Cindy Crushes Programming: DIY Silhouette Mugs
Like most librarians, I get many ideas from Pinterest. When I saw a Disney castle mug made of decorative dots, I knew my teens would love it because Disney inspired crafts are very popular at my branch. Although we focused on Disney inspired silhouettes, any silhouette would work. In fact, you can turn your own photo into a silhouette using this tutorial.
- Dollar Store Mugs
- Paint Sharpies
- A silhouette image for a template (these can be made on a cameo machine). You can also use large, removable stickers. For example, large letters for initials works well.
Here’s an entire Pinterest Board dedicated to Sharpie Mug Art
- Wash and dry the mugs
- Tape a silhouette to the mug. Make sure the tape is under the silhouette. You do not want to cover the part of the mug where you will paint with the tape.
- Make sure all paint sharpies are prepared and shaken so the paint will come out.
- Have teens test sharpies on a piece of paper so they are aware of how the paint will come out.
- Then have the teens start adding paint dots around the silhouette. Make sure they are very close together. If the cardstock is thick enough, it is fine to touch the cardstock with the paint pen. They need to make dots all around the image and as close to it as possible.
- This process can be done on both sides of the mug.
- Allow the paint to dry and then remove your silhouette template.
- To complete the mugs, you can instruct teens to bake the mugs at home in an oven for 30 minutes at about 350 degrees. However, this step is recommended but it is not necessary.
While your mugs are drying, you can tie this craft into the great artistic technique known as pointillism. Artists like Georges Seurat and Paul Signac made entire masterpieces using nothing but dots and their artwork is still influencing artists of today. You can learn more about pointillism here.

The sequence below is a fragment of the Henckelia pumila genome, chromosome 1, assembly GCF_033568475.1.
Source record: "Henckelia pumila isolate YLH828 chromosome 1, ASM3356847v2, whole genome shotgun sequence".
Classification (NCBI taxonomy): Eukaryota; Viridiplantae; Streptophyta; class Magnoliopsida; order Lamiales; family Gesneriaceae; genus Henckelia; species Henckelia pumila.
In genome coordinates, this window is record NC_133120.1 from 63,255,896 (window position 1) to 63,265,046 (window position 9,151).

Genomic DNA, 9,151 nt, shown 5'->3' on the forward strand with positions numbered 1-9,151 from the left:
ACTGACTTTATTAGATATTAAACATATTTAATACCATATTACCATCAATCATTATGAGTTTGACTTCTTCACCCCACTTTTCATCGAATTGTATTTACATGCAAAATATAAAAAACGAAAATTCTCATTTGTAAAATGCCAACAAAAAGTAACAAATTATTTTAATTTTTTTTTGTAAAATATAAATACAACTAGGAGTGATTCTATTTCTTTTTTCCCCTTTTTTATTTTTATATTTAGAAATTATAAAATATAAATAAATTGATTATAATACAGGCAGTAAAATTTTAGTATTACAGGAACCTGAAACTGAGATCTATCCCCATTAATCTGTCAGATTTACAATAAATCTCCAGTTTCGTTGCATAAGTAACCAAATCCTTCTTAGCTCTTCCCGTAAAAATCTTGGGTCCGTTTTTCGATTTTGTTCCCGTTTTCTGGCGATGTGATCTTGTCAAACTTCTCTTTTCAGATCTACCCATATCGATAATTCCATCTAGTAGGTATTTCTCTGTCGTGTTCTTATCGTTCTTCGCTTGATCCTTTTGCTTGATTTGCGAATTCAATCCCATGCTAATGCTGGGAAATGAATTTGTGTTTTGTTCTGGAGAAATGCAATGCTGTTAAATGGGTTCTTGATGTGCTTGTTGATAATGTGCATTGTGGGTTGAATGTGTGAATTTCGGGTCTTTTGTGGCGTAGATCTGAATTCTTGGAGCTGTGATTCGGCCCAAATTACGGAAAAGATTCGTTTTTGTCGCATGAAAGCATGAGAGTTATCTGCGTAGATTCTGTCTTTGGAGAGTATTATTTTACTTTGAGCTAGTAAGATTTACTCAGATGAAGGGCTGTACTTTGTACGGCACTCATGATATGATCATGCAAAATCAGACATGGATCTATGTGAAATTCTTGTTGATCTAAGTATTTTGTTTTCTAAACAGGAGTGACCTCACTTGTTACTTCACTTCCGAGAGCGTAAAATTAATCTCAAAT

Final thoughts: This was a fun craft. It is a little bit more expensive than some other crafts because of the cost of paint sharpies. Couponing can help. As long as the teens are patient, they should get good results.
Editor’s Note: This would also work well on a blank canvas, a t-shirt, or even on a piece of card stock that you then frame.
Cindy Shutts, MLIS
Cindy is passionate about teen services. She loves dogs, pro-wrestling, Fairy tales, mythology, and of course reading. Her favorite books are The Hate U Give, Catching FIre, The Royals, and everything by Cindy Pon. She loves spending times with her dog Harry Winston and her niece and nephew. Cindy Shutts is the Teen Services Librarian at the White Oak Library District in IL and she’ll be joining us to talk about teen programming. You can follow her on Twitter at @cindysku.
Filed under: Cindy Crushes Programming, Crafts, DIY
About Karen Jensen, MLS
Karen Jensen has been a Teen Services Librarian for almost 30 years. She created TLT in 2011 and is the co-editor of The Whole Library Handbook: Teen Services with Heather Booth (ALA Editions, 2014).
SLJ Blog Network
BLUE FLOATS AWAY Turns Two!
Review of the Day – Bear and Bird: The Picnic and Other Stories by Jarvis
Review: Swim Team
Write What You Know. Read What You Don’t, a guest post by Lauren Thoman
The Classroom Bookshelf is Moving